In works like the Past, her eye for detail mingles with the abundance of black cloud-like wash that reminds one of black and white treatment of scenery by the Chinese. As for the rendition of the damsels, which are the staples in academic oriental version in Bangladesh, Cacoly's painting is a tribute to the colour yellow. Perhaps, in her case, colour is one thing, if explored to its full scope, might accrue good results in future.

Voice of the Underprivileged

APARAJEYO Bangla once again organised a cultural programme that included a drama staged by underprivileged children. The function kicked off with songs and recitation of poetry by two little girls, Moushumi and Shyamoli. A drama following the song and recitation session was a social realist presentation. The drama "Sleeping Humans" was written and directed by Mahbubur Rahman, who teaches music to these kids at their home for underprivileged children in East Tejtury Bazar near Karwan Bazar. As for the kids, they had the day of their lives on the stage set up in the open square of the Karwan Bazar Market-2 on January 28 , 2004.

Although the drama was interrupted by mechanical glitch, one of the elder children, Farooq chipped in with his two consecutive songs that he himself wrote and composed. He enthralled the crowd at the Bazar so much so that even when the overhead microphones that were acting up were fixed, the crowd asked the boy to continue. But the drama too, after the sound system was revived, seemed to have won over the crowd. Its scenario was simple and designed to inform the viewers about the danger of children being monopolised into serving to appease the adult vices. It strove to encompass everything from enforced drug retailing and other inescapable predicaments that the underprivileged kids find themselves into, to the abuses that are being meted out to them.

Aparajeyo-Bangladesh has been working with these children since 2002, and has been campaigning for better treatment to children while trying to rehabilitate the ones who are often called street children.

Nandan Kanan: Urbanisation and its Parasites in Focus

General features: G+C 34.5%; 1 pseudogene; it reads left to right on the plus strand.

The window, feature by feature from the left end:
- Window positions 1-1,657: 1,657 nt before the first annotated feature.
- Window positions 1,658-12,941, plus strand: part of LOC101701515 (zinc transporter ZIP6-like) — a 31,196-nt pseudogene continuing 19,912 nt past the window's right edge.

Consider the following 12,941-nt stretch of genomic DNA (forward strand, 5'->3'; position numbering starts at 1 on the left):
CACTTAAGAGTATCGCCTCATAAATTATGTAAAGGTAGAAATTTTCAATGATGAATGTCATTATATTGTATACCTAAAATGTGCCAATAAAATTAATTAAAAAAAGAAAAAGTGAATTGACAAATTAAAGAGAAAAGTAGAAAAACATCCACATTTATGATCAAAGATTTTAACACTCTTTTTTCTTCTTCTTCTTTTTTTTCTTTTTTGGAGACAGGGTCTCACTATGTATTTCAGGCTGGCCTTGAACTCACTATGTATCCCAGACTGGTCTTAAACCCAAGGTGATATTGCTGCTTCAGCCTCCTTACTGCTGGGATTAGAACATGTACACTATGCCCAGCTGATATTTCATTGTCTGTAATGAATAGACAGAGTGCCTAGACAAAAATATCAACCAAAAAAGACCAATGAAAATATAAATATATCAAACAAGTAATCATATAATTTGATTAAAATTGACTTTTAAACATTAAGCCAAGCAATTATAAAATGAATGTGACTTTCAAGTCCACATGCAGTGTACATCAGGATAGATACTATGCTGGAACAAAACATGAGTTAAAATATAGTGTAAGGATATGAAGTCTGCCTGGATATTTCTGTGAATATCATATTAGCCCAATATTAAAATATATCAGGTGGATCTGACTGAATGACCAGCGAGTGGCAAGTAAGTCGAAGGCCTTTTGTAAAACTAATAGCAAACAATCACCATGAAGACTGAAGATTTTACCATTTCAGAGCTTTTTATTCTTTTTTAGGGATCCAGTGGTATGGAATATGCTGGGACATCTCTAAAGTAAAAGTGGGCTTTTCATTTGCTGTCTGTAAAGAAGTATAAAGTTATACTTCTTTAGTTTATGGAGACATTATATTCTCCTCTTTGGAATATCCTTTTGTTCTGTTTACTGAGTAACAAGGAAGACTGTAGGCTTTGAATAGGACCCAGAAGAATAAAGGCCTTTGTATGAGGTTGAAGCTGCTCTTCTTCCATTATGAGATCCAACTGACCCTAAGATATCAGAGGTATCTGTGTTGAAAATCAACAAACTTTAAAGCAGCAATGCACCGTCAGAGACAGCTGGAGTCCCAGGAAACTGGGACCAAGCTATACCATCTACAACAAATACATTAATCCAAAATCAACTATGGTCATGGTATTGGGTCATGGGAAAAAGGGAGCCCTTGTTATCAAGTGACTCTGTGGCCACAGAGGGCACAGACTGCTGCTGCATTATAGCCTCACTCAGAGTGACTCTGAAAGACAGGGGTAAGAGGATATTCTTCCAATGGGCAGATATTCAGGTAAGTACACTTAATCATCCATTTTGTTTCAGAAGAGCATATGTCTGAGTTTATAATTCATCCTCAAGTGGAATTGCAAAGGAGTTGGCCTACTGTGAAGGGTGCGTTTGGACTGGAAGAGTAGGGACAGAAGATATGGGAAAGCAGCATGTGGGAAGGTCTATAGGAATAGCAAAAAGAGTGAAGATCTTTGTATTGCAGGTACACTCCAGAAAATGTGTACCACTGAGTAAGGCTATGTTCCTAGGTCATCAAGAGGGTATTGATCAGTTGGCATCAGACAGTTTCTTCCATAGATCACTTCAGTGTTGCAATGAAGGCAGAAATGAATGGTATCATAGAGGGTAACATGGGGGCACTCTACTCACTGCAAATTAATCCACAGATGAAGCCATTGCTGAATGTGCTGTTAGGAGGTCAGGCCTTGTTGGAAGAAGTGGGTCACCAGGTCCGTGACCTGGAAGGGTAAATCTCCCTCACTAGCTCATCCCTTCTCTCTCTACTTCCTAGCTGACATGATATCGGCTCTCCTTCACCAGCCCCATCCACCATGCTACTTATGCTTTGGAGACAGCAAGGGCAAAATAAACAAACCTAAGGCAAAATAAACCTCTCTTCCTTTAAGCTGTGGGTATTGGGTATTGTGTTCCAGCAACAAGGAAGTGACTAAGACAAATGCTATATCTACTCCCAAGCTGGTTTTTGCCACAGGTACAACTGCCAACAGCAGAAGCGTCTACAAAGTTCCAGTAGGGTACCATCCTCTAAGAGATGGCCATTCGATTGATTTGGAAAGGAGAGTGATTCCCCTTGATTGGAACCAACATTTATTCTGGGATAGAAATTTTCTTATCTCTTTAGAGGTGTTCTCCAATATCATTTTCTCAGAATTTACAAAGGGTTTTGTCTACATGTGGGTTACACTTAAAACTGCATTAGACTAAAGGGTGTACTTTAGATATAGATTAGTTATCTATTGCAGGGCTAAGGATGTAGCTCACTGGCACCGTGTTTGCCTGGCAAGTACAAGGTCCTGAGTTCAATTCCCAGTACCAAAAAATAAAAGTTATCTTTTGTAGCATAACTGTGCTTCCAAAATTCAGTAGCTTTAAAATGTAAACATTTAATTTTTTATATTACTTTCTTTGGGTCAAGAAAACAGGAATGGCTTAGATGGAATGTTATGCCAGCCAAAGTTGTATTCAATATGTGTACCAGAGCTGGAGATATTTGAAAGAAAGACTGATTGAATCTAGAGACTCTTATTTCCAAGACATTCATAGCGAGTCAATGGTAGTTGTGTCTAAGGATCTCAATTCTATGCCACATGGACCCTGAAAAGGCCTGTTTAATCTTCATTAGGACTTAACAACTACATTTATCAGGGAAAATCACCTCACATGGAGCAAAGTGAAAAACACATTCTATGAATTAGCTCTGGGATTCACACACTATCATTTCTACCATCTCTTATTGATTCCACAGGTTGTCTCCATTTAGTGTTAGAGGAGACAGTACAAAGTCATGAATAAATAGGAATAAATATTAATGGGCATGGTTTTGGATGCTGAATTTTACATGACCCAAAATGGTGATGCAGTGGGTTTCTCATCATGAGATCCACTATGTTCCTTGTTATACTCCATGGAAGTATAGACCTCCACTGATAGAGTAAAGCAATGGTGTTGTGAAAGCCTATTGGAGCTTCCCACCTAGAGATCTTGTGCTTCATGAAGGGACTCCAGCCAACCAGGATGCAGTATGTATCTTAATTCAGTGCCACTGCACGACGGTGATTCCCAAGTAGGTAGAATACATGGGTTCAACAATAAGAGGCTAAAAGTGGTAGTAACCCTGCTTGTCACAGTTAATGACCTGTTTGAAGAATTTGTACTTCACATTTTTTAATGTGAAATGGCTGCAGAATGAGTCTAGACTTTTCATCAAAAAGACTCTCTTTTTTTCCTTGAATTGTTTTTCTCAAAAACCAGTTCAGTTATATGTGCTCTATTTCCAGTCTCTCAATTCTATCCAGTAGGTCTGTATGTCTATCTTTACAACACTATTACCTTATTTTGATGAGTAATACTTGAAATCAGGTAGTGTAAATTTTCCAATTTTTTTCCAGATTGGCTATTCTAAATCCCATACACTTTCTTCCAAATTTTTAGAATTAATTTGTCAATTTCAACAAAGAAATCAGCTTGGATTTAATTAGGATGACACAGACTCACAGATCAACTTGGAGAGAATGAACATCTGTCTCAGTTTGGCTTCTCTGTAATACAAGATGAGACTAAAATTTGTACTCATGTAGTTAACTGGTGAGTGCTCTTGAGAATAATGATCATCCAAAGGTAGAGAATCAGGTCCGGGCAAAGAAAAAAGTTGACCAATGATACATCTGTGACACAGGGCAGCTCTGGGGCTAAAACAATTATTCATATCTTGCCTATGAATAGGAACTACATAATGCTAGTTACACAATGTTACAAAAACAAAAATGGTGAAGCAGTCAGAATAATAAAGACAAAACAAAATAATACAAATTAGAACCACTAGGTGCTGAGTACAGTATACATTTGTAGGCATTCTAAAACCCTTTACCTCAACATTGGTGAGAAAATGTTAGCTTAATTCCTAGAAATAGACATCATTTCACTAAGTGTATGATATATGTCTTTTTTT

The story of the drama “Nandan Kanan” centres on an elderly woman, who lives alone in an affluent part of Dhaka. Apart from the sudden emergence of a relation, her niece, the old lady's only strong connection with other people is through the telephone calls she receives from the only son living abroad. The urban condition of living in isolation -- in total obscurity -- is only disrupted when a man comes to pester her to give up her land to a certain developer. The events that follow see a group of young men, who were suddenly discovered when she enters her home coming back from the bazar with her groceries, taking over her house and continuing to live there. They, the thugs, forcefully become houseguests. Some of them even take part in cooking and in running errands. Although their motive was sinister, it was to force the old lady in signing the contract, the author of the drama brings in a lot of wit and develops emotional tangles to tone the otherwise hostile situation with intermediary colours.

The drama loses its footing only when the obstinate lady almost becoming psychotic. She first tries to poison them by mixing rat-poison in their tea, which fails as the rat poison was already being replaced by sugar, and later she almost attempts to stab one of the five gang members. These scenes, especially the latter one, fail to address the emotional turmoil the lady (played by Dilara Zaman) finds herself in. All in all, her relationship with these ill-intentioned men seems bereft of any real sign of foreboding. This is where the director could really have made a difference. Although the last minute skirmishing among themselves left their leader dead, that dramatic development too, it seems, needed a high pitched delivery in the tone of hostility.

Still, as a witty and visually interesting drama, “Nandan Kanan” deserves kudos. It was the 11th production of Dibyo Dristi. The drama was directed by Akram Khan and premiered on 23 January 2004 at the auditorium of the Russian Cultural Centre.